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Entries found for search: dub

mag dubber : A type of sprocketed tape recorder/playback machine device that reproduces one or more audio tracks onto the magnetic area of magnetic film which has a magnetic stripe. A playback-only machine for sprocketed magnetic film, reproducing one or more tracks of sound onto the magnetic area on the film stock. Some mag dubbers which are equipped with dual sets of sprockets can reproduce more than one size of magnetic film, e.g., 16mm and 35mm. See mag-optical print.

master dub : See master(2).

real-time dubbing : Duplicating a tape at its normal playing speed rather than at a higher speed, resulting in better quality than high-speed dubbing.

overdub : To record additional parts alongside (or merged with) previous recorded material, either by a mixing and/or re-recording process or by adding a new track in multitrack recording. Overdubbing enables one-man band productions, as multiple synchronized performances are recorded sequentially. Also called tracking or multitracking.

temp dub : A quick and temporary mix of a film soundtrack made during post-production for screening and evaluation in double-system.

window dub : See BITC.

digital dubbers : Film industry term for a multitrack digital recorder, usually having eight tracks per unit, that use removable hard drives or magneto-optical drives as the recording medium. The term is partly a misnomer because previous film sound terminology had used dubber to describe a copying device as opposed to a recording device.

dub : (1) (verb) In the most general sense, to dub is "to copy," although in film sound it has many similar meanings. Dub can refer to the act of replacing dialog, usually via ADR, either in the original language or in a foreign language. (2) Dubbing is also the common name for re-recording.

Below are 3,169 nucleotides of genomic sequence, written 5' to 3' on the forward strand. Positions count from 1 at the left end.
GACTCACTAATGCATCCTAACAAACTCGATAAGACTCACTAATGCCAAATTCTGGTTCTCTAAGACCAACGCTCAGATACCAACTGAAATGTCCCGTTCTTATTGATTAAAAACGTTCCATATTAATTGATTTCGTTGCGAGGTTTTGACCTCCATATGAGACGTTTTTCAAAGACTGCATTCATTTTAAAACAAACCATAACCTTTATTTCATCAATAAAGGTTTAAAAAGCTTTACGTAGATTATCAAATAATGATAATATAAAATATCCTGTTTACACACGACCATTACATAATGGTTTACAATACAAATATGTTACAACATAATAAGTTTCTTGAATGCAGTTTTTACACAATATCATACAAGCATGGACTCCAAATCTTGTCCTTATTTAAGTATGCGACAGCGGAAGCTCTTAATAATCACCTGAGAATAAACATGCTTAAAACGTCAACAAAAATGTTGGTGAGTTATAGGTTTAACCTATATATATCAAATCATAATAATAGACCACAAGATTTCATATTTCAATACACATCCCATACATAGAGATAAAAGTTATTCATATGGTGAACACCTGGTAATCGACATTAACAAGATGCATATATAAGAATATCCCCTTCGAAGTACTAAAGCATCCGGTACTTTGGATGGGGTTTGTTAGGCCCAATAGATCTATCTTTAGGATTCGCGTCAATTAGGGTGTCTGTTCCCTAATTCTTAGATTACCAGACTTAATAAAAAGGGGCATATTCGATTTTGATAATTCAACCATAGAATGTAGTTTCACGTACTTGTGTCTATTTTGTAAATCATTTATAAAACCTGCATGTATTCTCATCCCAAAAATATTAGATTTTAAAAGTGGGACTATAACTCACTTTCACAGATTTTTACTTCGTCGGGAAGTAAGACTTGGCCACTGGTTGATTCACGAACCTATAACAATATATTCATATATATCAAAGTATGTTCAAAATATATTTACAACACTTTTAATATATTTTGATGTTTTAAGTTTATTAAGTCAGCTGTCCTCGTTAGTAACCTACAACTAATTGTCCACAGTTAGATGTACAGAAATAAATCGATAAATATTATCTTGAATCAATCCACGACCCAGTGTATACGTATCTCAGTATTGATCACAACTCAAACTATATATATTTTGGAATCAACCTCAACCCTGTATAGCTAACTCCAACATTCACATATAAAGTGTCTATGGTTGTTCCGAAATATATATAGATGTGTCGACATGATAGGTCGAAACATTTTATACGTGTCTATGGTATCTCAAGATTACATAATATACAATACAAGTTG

Dub-A, Dub-B, Dub-C : See ProDigital.

dubber : Film sound term for a playback-only mag machine. These were previously known as dummies. See digital dubber.

dubbing : (1) The act of re-recording sound effects, location sound, music, dialog, and/or Foley. Usually used to refer to the substitution of a foreign language or other replacement for the original dialog track in a film or TV production. (2) The process of making a copy or copies of a recorded analog or digital original. (3) To mix together onto a single track all of the separate edited soundtracksound tracks of a film or television production. See re-recording, dubbing theater and transfer.

dub masters : See final mix.

dub stage : See dubbing theater.

dubbing theater : Also called a dub stage. A special studio where music is blended with dialog and sound effects for the final soundtracksound track. A dubbing theater is actually a small movie theater, with a large screen and full theater surround system. A row of seats is removed from the middle of the theater and a large mixing console specially designed for film sound is put in place. There is also a machine room which houses dubbers and projectors, isolating the noise from the recording studio in which the DME stems can be recorded in sync with film projected on a screen visible through a window. The screen hangs in a theater equipped with the mixing console which controls the sounds played back by all the dubbers, other prerecorded sources, and the sounds being recorded in the studio. The theater itself is designed to approximate the acoustics of a public cinema. Also called mixing studio, re-recording studio, re-recording stage, or theater.

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